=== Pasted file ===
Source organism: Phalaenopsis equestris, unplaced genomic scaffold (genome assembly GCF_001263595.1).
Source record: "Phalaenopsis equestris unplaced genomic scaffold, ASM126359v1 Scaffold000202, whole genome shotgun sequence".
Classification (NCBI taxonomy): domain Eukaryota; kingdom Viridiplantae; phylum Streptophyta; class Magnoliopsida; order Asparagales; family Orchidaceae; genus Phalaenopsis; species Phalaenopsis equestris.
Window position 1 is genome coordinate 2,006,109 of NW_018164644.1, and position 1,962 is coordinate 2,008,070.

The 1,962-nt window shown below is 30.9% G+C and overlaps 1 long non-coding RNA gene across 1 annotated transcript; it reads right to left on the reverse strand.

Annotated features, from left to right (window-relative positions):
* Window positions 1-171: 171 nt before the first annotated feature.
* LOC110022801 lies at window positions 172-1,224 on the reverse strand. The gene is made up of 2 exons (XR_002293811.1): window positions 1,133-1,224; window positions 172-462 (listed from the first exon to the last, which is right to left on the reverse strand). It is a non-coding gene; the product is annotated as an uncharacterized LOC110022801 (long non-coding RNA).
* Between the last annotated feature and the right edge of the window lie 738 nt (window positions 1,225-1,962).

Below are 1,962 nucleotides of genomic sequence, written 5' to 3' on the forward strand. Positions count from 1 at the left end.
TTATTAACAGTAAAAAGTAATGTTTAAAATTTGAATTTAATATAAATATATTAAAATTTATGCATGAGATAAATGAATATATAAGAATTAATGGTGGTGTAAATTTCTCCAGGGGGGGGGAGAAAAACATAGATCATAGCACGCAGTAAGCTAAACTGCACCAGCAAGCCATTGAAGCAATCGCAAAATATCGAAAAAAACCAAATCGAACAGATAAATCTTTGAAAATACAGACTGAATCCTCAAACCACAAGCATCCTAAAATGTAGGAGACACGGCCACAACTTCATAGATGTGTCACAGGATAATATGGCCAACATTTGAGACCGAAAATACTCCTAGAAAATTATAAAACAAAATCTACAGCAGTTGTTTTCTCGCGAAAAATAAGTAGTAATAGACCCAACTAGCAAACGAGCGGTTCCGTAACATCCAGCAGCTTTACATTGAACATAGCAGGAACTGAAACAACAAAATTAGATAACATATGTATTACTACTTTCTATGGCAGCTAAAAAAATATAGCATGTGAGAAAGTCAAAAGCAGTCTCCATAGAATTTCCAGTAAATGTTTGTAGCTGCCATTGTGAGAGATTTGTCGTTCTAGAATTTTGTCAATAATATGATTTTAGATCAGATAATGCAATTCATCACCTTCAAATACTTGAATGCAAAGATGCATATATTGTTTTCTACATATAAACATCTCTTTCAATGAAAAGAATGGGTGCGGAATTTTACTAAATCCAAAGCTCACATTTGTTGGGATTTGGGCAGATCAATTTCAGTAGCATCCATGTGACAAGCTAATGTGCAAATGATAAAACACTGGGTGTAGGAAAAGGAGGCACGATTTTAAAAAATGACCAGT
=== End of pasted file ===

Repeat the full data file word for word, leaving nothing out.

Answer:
Source organism: Phalaenopsis equestris, unplaced genomic scaffold (genome assembly GCF_001263595.1).
Source record: "Phalaenopsis equestris unplaced genomic scaffold, ASM126359v1 Scaffold000202, whole genome shotgun sequence".
Classification (NCBI taxonomy): domain Eukaryota; kingdom Viridiplantae; phylum Streptophyta; class Magnoliopsida; order Asparagales; family Orchidaceae; genus Phalaenopsis; species Phalaenopsis equestris.
Window position 1 is genome coordinate 2,006,109 of NW_018164644.1, and position 1,962 is coordinate 2,008,070.

The 1,962-nt window shown below is 30.9% G+C and overlaps 1 long non-coding RNA gene across 1 annotated transcript; it reads right to left on the reverse strand.

Annotated features, from left to right (window-relative positions):
* Window positions 1-171: 171 nt before the first annotated feature.
* LOC110022801 lies at window positions 172-1,224 on the reverse strand. The gene is made up of 2 exons (XR_002293811.1): window positions 1,133-1,224; window positions 172-462 (listed from the first exon to the last, which is right to left on the reverse strand). It is a non-coding gene; the product is annotated as an uncharacterized LOC110022801 (long non-coding RNA).
* Between the last annotated feature and the right edge of the window lie 738 nt (window positions 1,225-1,962).

Below are 1,962 nucleotides of genomic sequence, written 5' to 3' on the forward strand. Positions count from 1 at the left end.
TTATTAACAGTAAAAAGTAATGTTTAAAATTTGAATTTAATATAAATATATTAAAATTTATGCATGAGATAAATGAATATATAAGAATTAATGGTGGTGTAAATTTCTCCAGGGGGGGGGAGAAAAACATAGATCATAGCACGCAGTAAGCTAAACTGCACCAGCAAGCCATTGAAGCAATCGCAAAATATCGAAAAAAACCAAATCGAACAGATAAATCTTTGAAAATACAGACTGAATCCTCAAACCACAAGCATCCTAAAATGTAGGAGACACGGCCACAACTTCATAGATGTGTCACAGGATAATATGGCCAACATTTGAGACCGAAAATACTCCTAGAAAATTATAAAACAAAATCTACAGCAGTTGTTTTCTCGCGAAAAATAAGTAGTAATAGACCCAACTAGCAAACGAGCGGTTCCGTAACATCCAGCAGCTTTACATTGAACATAGCAGGAACTGAAACAACAAAATTAGATAACATATGTATTACTACTTTCTATGGCAGCTAAAAAAATATAGCATGTGAGAAAGTCAAAAGCAGTCTCCATAGAATTTCCAGTAAATGTTTGTAGCTGCCATTGTGAGAGATTTGTCGTTCTAGAATTTTGTCAATAATATGATTTTAGATCAGATAATGCAATTCATCACCTTCAAATACTTGAATGCAAAGATGCATATATTGTTTTCTACATATAAACATCTCTTTCAATGAAAAGAATGGGTGCGGAATTTTACTAAATCCAAAGCTCACATTTGTTGGGATTTGGGCAGATCAATTTCAGTAGCATCCATGTGACAAGCTAATGTGCAAATGATAAAACACTGGGTGTAGGAAAAGGAGGCACGATTTTAAAAAATGACCAGT